Memorial Page is Dedicated to those Veterans
Who Gave Their Lives for Their Country
US Navy SEALs
Four Who Gave Their Lives In Grenada
Machinist Mate First Class Kenneth J. Butcher
Quartermaster First Class Kevin E. Lundberg
Hull Technician First Class Stephen L. Morris
Senior Chief Engineman Robert R. Schamberger
~~Let Us NEVER
FORGET Their Sacrifice~~
SEAL Team SIX was responsible
for US counterterrorist operations in the maritime
environment. SIX participated in a number of operations, both overt
and covert, throughout the 1980's.
In 1983, SEAL Team SIX members were also responsible for the rescue
and evacuation of Governor Sir Paul Scoon from Grenada during Operation
Urgent Fury. Four SEALs were lost to drowning during helicopter
insertion off shore. Other aspects of the operation included the
securing of a radio transmitter which resulted in heavy contact
with Grenadian forces.
The first and most controversial SEAL mission in Grenada was the
Salinas Airfield Operation.
During the predawn hours of October 24, 1983, in high winds, with
little intel, 12 operators from SEAL Team SIX and 4 Air Force Combat
Control Team members(CCT), were assigned to perform a night combat
equipment water jump in the ocean about 40 kilometers off the north-northwest
tip of Port Salinas, Grenada.
The SEAL/CCT team was to perform LAPES (Low Altitude Parachute Extraction
System) to enter the water DropZone with 2 Zodiac inflatable rubber
boats. They were to do an Over the Horizon (OTH) transit approximately
40 kilometers to the vicinity of Port Salinas. Once there they were
to scout out a suitable Beach Landing Site and send swimmer scouts
ashore, infiltrate the island and cache the boats. They were to
patrol the airfield, emplace the beacons and find a suitable hiding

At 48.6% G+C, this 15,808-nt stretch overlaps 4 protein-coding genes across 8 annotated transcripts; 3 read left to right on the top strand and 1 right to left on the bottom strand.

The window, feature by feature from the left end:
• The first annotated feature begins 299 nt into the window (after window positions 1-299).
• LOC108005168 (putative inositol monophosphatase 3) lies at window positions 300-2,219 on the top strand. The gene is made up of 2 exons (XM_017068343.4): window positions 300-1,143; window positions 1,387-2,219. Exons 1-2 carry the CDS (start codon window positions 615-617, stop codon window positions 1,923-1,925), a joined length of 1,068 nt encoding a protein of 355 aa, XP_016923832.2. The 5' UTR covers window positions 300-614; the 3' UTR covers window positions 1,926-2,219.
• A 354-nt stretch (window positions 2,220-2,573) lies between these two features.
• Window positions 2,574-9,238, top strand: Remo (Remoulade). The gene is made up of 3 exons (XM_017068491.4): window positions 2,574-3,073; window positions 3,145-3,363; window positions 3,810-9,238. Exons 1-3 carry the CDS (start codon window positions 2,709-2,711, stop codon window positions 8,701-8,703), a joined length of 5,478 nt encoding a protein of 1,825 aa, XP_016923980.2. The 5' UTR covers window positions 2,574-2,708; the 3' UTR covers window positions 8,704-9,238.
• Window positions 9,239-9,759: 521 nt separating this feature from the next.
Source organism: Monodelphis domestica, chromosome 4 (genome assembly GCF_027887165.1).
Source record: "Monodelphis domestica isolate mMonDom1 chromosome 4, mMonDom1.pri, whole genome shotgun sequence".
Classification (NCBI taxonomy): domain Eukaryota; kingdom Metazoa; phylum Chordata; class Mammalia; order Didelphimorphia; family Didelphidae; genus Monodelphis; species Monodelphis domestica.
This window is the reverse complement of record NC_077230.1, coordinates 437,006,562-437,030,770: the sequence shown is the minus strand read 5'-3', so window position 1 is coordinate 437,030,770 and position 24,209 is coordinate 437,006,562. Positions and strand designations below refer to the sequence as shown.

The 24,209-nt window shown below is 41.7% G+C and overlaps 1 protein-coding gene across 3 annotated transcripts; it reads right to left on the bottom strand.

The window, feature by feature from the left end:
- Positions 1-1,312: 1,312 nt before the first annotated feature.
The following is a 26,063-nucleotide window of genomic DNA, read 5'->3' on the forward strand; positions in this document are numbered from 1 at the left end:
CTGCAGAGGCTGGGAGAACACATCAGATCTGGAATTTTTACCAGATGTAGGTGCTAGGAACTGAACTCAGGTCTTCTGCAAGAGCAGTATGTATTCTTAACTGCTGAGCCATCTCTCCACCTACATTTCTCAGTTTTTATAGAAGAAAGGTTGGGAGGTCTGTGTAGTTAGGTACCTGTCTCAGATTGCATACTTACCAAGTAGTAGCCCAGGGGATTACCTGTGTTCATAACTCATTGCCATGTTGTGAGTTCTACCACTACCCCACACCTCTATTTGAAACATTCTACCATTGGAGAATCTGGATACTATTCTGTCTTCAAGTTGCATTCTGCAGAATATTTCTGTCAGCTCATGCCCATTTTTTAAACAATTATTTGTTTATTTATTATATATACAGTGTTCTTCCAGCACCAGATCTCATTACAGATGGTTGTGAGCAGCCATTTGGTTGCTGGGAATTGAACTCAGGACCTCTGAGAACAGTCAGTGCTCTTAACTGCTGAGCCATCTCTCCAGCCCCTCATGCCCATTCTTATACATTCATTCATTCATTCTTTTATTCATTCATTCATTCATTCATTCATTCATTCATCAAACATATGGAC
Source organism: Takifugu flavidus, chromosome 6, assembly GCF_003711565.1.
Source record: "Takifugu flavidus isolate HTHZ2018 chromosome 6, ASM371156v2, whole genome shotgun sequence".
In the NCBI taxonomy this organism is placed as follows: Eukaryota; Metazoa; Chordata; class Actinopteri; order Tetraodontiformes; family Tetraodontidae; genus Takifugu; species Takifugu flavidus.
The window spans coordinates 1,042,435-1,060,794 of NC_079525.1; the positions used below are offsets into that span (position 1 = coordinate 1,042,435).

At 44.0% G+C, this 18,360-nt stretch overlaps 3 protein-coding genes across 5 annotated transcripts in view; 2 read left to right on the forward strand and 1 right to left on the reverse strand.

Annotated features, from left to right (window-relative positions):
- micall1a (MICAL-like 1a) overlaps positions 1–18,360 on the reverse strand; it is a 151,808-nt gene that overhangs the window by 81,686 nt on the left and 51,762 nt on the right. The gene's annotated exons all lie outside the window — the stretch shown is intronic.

place and wait for the Ranger's airdrop. All the time sending intel
reports back to the USS Guam.
Four SEALs were lost during the jump. It is not clear why they drowned
during the drop, but the hazards of jumping into the sea with a
heavy combat load in high winds could have been overwhelming. These
men were well trained for this type of operation, but even the best
laid plans sometimes go wrong.
The remaining SEALs searched in vain for their teammates, dis-hearted
they continued with their primary mission, however, half-way to
the shore they had to take evasive measures due to an approaching
Grenadan Patrol boat. As they cut their engines, the Zodiacs' motors
were swamped by the Patrol boat's wake and would not restart.
The SEAL/CCT team then drifted out to sea and made contact with
the USS Caron (DD970). The operation was aborted.
This information was
obtained through a variety of sources including, The Navy Special
Warfare Archives, The Terrorism Research Center, No-Quarter.org,
The Wall on the Web and the Navy SEALs Web Page history files.
Many thanks to Cheryl for her efforts in researching this data.
Liz Logan, et al, All
Navy SEAL Memorials
Information in this site is subject to change without notice